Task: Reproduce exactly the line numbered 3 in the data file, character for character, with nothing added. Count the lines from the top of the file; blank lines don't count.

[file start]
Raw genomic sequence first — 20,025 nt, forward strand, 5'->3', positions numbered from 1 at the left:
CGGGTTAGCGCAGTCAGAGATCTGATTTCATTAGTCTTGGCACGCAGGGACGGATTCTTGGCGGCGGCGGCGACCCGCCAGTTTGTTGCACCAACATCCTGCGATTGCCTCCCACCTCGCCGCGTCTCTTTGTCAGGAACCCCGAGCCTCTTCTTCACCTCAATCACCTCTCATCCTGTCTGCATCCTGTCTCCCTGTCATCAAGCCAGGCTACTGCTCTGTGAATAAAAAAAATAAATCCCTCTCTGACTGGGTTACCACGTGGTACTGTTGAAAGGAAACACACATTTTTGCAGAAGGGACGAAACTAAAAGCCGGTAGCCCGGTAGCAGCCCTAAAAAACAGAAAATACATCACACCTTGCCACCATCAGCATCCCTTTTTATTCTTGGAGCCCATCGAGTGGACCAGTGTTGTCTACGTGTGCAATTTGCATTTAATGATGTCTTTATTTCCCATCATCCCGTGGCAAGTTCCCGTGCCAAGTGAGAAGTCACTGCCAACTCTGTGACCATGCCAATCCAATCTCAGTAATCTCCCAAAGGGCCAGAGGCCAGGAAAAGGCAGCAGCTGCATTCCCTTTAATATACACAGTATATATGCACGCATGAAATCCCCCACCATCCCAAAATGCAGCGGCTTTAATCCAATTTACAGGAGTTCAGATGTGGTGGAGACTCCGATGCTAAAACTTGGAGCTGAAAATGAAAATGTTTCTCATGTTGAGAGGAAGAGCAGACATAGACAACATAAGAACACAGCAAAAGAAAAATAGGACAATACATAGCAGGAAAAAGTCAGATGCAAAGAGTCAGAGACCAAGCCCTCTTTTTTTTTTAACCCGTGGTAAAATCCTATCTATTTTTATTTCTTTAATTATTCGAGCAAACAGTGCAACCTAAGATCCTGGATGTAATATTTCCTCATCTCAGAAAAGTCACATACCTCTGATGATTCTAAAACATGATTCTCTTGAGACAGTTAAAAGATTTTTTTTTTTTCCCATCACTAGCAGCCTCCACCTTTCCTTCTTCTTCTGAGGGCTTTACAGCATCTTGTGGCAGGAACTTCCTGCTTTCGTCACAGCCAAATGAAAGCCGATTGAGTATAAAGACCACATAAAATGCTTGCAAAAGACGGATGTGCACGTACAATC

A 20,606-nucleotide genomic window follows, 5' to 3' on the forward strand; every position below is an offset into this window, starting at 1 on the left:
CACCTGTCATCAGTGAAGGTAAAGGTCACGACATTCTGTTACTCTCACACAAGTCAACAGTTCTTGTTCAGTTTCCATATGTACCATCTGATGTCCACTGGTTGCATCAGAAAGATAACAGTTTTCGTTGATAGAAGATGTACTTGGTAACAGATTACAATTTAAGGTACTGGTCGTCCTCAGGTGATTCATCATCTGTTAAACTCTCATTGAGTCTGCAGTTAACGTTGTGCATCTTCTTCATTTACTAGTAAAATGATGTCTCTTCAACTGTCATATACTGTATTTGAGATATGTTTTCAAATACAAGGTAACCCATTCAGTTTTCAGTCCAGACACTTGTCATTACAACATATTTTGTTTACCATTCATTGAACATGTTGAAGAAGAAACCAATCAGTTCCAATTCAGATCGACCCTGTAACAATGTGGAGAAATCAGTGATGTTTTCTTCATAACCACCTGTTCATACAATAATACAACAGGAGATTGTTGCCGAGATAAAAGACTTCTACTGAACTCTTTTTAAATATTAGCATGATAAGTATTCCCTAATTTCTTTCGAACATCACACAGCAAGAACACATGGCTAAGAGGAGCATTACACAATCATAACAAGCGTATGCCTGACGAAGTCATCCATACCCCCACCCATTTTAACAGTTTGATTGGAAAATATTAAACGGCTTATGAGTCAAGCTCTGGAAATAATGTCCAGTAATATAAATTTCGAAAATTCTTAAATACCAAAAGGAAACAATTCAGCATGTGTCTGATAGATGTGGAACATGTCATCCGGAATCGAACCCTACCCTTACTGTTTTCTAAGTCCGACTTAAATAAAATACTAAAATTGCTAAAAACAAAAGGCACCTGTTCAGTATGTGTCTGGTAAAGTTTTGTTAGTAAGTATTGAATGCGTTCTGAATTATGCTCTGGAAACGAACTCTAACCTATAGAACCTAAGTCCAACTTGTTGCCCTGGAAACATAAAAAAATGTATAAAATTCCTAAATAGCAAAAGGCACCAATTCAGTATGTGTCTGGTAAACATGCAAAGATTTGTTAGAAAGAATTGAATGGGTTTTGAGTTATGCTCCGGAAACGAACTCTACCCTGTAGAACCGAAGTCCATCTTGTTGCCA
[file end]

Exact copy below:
A 20,606-nucleotide genomic window follows, 5' to 3' on the forward strand; every position below is an offset into this window, starting at 1 on the left: